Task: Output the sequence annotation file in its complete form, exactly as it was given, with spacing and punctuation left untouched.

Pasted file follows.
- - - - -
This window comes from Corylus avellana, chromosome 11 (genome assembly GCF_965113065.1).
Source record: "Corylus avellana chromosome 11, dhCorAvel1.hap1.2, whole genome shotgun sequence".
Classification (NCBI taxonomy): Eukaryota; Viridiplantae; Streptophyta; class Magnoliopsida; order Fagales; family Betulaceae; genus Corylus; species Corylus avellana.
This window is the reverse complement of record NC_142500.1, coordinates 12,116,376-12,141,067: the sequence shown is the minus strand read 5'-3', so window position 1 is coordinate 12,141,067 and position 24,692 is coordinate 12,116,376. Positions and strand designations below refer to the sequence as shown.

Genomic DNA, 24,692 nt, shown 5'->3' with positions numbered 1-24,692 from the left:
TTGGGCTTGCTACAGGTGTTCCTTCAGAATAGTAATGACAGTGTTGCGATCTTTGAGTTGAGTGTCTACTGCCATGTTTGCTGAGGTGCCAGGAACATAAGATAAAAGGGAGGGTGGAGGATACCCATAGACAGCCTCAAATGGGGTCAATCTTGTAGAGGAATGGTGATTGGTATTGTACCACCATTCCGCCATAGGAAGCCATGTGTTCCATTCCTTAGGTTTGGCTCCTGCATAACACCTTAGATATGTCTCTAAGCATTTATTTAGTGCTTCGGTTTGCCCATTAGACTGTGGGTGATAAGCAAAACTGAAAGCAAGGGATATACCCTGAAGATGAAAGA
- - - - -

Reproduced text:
This window comes from Corylus avellana, chromosome 11 (genome assembly GCF_965113065.1).
Source record: "Corylus avellana chromosome 11, dhCorAvel1.hap1.2, whole genome shotgun sequence".
Classification (NCBI taxonomy): Eukaryota; Viridiplantae; Streptophyta; class Magnoliopsida; order Fagales; family Betulaceae; genus Corylus; species Corylus avellana.
This window is the reverse complement of record NC_142500.1, coordinates 12,116,376-12,141,067: the sequence shown is the minus strand read 5'-3', so window position 1 is coordinate 12,141,067 and position 24,692 is coordinate 12,116,376. Positions and strand designations below refer to the sequence as shown.

Genomic DNA, 24,692 nt, shown 5'->3' with positions numbered 1-24,692 from the left:
TTGGGCTTGCTACAGGTGTTCCTTCAGAATAGTAATGACAGTGTTGCGATCTTTGAGTTGAGTGTCTACTGCCATGTTTGCTGAGGTGCCAGGAACATAAGATAAAAGGGAGGGTGGAGGATACCCATAGACAGCCTCAAATGGGGTCAATCTTGTAGAGGAATGGTGATTGGTATTGTACCACCATTCCGCCATAGGAAGCCATGTGTTCCATTCCTTAGGTTTGGCTCCTGCATAACACCTTAGATATGTCTCTAAGCATTTATTTAGTGCTTCGGTTTGCCCATTAGACTGTGGGTGATAAGCAAAACTGAAAGCAAGGGATATACCCTGAAGATGAAAGA